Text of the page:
Working Title part II (A)

Discussion in 'Fictitious Stories' started by lifewillkillyou, Feb 28, 2006.

  1. lifewillkillyou

    lifewillkillyou New Member

    Jan 17, 2006
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    In hell
    “Agorix!” Agorix wheeled around and spotted Octurous starring at him intently.
    “Yes my captain?” Agorix walked toward his Roman commander. Octurous’ armor was always clean and well oiled, and Agorix found Octurous’ calm but defiant behavior during the Germanic siege slightly unnerving. For that last four days, the barbarian hordes had laid siege to the small Roman fort. Twice Germanic warriors had breached the thin walls, and twice Octurous had led his legionaries in crushing the impending slaughter.
    “Agorix,” Octurous grabbed Agorix by the bicep and pulled him close. “There is an evil in this camp and no knowing how long until it betrays us all. No food, only water. Here, under the shroud of darkness, run and do not stop until you reach Cesar. He and his Romans are only day’s journey to the south guarding the river camp. My men can stop the barbarians, but we can not break this attack with our current numbers. There is food and supplies for two more days.”
    Octurous quickly glanced around. “Time is the only advantage those foolish bastards have.” Agorix quickly took the parchment requesting that young Cesar bring forward his legions and destroy the enemies’ army for the glory of Rome.
    Octurous vowed to his fiercely loyal troops that once Cesar arrived, they would join their Roman brothers in crushing the sniveling Germans, that their glorious victory would reach the ears of the Senate and the streets would be filed with the cries of cheering and dancing women. Two days past and the sound of Roman feet marching to the aid of their brothers could not be heard.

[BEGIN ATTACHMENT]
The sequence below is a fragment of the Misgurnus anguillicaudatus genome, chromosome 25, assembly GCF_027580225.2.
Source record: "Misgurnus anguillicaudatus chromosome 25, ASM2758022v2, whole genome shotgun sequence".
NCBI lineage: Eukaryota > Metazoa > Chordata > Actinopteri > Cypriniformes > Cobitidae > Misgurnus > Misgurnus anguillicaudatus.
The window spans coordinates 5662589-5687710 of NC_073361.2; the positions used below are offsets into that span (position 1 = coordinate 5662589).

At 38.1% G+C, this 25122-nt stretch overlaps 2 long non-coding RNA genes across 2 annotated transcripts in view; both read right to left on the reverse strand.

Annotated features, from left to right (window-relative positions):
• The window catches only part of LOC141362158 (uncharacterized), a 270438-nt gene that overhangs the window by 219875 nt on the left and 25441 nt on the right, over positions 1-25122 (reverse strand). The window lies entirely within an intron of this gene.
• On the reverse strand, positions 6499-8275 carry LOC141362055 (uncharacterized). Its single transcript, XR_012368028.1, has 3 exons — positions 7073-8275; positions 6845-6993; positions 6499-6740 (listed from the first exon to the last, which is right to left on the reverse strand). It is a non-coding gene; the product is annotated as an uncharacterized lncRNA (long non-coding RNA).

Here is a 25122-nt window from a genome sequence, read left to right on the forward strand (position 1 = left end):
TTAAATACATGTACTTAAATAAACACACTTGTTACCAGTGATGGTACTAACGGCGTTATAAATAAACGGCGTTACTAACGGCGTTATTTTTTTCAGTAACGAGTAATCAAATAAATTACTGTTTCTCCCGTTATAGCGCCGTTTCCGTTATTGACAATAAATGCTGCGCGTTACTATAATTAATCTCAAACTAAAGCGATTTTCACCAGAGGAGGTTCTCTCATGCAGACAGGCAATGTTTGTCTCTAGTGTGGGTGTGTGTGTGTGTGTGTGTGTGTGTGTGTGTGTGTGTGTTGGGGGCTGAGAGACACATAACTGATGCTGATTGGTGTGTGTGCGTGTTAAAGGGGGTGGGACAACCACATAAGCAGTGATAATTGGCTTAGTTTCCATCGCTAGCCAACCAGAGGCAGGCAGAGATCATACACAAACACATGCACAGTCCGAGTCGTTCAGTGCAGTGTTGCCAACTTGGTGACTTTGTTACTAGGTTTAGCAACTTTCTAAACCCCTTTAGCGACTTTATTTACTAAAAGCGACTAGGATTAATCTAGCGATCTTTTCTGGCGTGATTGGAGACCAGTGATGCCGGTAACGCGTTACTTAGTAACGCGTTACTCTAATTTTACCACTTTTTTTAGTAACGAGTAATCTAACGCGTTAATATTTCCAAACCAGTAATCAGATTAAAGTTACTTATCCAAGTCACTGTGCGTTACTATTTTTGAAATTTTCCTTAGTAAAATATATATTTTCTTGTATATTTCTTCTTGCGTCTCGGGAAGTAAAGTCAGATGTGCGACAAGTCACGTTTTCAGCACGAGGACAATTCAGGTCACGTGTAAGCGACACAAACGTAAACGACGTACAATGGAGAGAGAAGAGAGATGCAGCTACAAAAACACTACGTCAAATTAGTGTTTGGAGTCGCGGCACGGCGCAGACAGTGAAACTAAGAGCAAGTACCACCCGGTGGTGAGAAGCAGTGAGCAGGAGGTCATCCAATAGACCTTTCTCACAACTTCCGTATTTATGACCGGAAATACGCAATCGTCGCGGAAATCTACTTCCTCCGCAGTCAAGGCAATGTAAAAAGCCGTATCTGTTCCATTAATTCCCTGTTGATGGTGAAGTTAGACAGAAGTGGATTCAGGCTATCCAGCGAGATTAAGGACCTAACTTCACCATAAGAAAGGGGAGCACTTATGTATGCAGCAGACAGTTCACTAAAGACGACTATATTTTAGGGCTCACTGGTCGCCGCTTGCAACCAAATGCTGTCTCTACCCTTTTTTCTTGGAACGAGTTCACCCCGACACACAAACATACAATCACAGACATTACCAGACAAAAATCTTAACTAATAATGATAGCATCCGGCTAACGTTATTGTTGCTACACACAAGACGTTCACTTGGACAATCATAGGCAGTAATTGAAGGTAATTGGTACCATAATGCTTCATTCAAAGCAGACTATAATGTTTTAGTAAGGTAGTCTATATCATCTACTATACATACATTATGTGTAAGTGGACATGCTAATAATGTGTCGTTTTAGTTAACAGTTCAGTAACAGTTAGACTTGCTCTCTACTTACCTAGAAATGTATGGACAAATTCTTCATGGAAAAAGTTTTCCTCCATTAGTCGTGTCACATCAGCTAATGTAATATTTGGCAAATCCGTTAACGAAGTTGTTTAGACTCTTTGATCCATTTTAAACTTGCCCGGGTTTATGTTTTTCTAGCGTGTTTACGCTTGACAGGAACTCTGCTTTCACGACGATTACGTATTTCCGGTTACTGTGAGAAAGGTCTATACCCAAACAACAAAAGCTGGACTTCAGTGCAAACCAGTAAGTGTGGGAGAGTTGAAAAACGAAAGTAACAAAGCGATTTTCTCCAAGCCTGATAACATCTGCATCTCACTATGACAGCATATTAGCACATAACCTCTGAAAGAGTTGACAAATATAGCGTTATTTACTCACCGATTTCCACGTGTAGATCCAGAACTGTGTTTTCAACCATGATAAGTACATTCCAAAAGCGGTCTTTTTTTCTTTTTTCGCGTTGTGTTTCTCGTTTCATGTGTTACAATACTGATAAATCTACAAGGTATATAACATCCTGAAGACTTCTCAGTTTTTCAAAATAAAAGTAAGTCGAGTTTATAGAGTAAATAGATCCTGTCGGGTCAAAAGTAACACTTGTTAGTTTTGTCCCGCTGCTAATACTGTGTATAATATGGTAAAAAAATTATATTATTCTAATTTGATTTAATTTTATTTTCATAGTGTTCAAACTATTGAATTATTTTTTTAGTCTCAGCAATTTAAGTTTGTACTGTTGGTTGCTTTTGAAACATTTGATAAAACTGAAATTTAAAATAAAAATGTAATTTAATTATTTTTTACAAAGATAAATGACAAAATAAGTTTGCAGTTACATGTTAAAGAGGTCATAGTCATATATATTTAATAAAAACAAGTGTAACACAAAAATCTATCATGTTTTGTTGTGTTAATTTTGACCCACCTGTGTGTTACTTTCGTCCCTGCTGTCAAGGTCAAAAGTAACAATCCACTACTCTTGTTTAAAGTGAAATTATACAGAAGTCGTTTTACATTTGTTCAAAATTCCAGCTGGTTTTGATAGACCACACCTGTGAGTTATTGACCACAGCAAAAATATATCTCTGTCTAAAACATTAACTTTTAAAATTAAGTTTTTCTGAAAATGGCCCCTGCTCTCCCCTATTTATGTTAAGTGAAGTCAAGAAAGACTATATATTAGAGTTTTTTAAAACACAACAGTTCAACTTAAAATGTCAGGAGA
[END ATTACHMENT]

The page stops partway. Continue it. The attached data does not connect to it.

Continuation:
“Had Agorix been captured, had Cesar marched to a new location?” These thoughts raced through Octurous’ mind. Within hours all the camps supplies would be exhausted and moral would decline sharply. Once again Octurous addressed his troops.
    “Men, sons of Romulus, hear me and fear not that which lies outside these walls. Cesar is our brother and a true Roman, he would not abandon us even under pain of death. These Germans are a worthy foe, this is true, but they have been led here by impotent fools. Rest this night, for tomorrow we will eat, drink, and tell the stories of our brave and fallen!” A voice boomed from the gathered solders.
    “For the glory of Rome!” The legionaries cheered.
    “And for the pleasures of the woman.” Octurous added sending the men into an almost riotous cheer. Octurous knew his friend would never leave a fellow Roman to the whims of the Germans, Octurous retired to his tent for the evening.
    “Captain, may I join you?” Proximo’s voice came from the other side of the cloth flap that acted as a door. Octurous opened the flap and gave the young soldier an odd look.
    “Proximo, my dear friend, you are never unwelcome at my table.” Proximo stepped in with a very solemn look.
    “Captain, where is Cesar?! The hordes grow restless, no doubt they will attack again with the first signs of light!”
    Octurous sat down in his small wooden framed canvas chair. “Then when Cesar arrives the barbarian’s flanks will be wide open for attack and our men and the men of Cesar will unite once again among the bodies and bloody dirt. Do not fear Proximo, we will live to fight again.” The night came and past, and as the sun began its long journey west, the screams of the fanatical Germanic warriors could be heard raising from the nearby forest, still, no Cesar.